Treasury, FinCEN Seek Balance between Doing Business and Compliance (Nov. 11, 2014)
The U.S. Treasury and FinCen are addressing the importance of money services businesses (MSBs) to the financial system in the wake of reports that banks are refusing to do business with categories of companies, such as remittance companies and check cashers, because of the perceived risk of doing business with them following government agencies’ aggressive efforts in fighting money laundering.
“MSBs play an important role in a transparent financial system, particularly because they often provide financial services to people less likely to use traditional banking services and because of their prominent role in providing remittance services,” FinCEN said in a statement issued yesterday. “FinCEN believes it is important to reiterate the fact that banking organizations can serve the MSB industry while meeting their Bank Secrecy Act obligations.”
Treasury Under Secretary David Cohen echoed FinCEN’s sentiments during remarks given yesterday at the ABA Money Laundering Enforcement Conference in National Harbor, Md., saying that money transmitters provide important financial services, particularly to the unbanked and underbanked. He also said money transmitters play a significant role in global economic development, citing The World Bank estimates that in 2014, remittance payments worldwide will total $436 billion.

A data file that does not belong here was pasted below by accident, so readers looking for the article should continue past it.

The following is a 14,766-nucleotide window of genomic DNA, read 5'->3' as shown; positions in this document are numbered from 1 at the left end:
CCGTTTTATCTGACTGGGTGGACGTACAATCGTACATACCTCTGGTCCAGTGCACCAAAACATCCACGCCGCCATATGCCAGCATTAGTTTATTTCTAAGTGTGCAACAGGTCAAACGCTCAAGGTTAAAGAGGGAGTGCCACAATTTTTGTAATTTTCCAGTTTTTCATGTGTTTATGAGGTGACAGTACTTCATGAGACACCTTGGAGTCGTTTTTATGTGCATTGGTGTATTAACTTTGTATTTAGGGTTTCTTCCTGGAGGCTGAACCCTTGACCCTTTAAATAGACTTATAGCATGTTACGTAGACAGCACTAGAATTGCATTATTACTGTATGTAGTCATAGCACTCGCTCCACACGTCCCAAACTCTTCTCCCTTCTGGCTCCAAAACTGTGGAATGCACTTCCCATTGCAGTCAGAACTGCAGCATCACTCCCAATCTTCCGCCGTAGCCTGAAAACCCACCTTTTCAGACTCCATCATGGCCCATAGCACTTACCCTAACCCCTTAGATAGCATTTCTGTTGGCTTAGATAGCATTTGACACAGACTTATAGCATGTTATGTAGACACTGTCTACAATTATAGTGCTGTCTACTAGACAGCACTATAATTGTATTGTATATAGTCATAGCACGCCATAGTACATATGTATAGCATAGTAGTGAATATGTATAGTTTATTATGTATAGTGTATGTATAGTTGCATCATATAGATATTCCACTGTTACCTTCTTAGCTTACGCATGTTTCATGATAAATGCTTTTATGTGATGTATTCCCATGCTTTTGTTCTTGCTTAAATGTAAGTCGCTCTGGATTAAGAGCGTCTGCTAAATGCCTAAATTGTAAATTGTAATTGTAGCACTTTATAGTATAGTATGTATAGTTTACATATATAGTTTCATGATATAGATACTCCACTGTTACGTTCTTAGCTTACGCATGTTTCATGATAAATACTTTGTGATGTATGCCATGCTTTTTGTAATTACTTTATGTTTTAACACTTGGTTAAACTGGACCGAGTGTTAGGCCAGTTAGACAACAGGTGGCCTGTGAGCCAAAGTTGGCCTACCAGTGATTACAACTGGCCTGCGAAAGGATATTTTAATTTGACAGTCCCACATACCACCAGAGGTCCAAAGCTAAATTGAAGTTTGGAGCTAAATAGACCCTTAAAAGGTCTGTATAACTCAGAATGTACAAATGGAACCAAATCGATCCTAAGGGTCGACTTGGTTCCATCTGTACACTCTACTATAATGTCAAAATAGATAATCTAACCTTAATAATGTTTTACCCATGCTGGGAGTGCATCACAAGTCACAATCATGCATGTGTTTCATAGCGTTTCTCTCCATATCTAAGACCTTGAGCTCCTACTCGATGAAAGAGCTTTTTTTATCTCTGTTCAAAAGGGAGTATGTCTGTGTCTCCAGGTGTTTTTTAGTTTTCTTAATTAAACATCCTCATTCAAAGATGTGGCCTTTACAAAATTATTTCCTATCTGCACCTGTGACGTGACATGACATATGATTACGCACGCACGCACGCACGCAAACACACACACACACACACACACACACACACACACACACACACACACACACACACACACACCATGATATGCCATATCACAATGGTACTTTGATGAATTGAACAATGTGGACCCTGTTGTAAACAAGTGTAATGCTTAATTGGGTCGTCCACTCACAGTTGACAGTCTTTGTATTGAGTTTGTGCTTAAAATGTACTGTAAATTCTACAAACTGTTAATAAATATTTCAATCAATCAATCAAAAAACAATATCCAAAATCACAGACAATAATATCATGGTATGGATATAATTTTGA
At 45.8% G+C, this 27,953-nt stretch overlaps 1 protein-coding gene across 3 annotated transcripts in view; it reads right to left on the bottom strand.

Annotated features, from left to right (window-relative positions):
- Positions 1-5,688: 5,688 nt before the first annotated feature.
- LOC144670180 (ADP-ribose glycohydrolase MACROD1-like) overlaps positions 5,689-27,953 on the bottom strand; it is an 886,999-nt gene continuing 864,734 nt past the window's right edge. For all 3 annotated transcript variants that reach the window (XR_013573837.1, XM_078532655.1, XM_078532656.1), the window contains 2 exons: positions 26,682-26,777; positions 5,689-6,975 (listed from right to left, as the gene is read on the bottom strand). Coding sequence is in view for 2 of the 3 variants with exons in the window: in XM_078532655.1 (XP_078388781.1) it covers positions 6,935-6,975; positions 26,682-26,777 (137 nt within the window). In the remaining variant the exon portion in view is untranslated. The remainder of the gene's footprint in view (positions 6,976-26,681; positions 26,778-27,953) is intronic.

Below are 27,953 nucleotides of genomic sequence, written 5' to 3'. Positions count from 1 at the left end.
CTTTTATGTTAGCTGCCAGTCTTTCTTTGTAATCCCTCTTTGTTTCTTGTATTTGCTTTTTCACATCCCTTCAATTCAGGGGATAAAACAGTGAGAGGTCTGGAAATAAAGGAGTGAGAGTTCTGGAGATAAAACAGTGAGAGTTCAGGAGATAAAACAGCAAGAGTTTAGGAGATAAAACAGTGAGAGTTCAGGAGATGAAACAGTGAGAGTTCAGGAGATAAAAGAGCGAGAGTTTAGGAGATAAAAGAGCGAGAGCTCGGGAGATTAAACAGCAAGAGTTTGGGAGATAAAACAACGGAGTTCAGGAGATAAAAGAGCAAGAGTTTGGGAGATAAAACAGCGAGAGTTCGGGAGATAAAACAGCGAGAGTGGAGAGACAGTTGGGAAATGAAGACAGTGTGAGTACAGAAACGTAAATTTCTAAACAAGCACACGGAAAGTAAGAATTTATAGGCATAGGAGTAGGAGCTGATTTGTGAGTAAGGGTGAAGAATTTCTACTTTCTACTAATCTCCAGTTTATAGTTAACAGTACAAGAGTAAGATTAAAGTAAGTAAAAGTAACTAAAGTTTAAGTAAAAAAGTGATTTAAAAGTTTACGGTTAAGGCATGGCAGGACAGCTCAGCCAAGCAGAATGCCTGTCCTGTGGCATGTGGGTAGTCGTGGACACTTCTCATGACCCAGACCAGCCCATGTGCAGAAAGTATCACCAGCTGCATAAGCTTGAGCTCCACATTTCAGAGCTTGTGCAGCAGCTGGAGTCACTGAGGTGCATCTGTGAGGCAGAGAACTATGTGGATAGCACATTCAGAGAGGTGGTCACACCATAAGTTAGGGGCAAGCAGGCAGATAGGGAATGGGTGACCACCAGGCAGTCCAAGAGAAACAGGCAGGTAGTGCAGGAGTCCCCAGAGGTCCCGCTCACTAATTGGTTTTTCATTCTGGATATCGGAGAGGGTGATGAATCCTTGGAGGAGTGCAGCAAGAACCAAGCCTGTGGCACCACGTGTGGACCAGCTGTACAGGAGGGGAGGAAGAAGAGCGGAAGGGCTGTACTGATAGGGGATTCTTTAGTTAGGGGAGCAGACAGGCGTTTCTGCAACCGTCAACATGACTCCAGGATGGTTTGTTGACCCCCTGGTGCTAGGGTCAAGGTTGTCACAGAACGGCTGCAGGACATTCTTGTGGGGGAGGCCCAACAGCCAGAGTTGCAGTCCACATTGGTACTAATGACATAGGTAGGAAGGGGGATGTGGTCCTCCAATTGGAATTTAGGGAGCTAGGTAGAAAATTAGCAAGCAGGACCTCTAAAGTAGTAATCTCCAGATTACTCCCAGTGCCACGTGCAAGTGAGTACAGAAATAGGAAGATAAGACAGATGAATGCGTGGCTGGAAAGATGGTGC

“To reach our objective of having compliant money transmitters with access to the regulated financial system, we need to strike the right balance between the complementary goals of financial inclusion and financial transparency,” Cohen said. To this end, he outlined Treasury’s four-part strategy, which includes clarifying Treasury’s expectations for banks that are or are considering doing business with MSBs; deepening Treasury’s engagement with the industry on strengthening controls and compliance for money transmitters; enhancing Treasury’s oversight of money transmitters; and remaining in contact with money transmitters, the communities they serve and the banks that provide them access to the regulated financial system.
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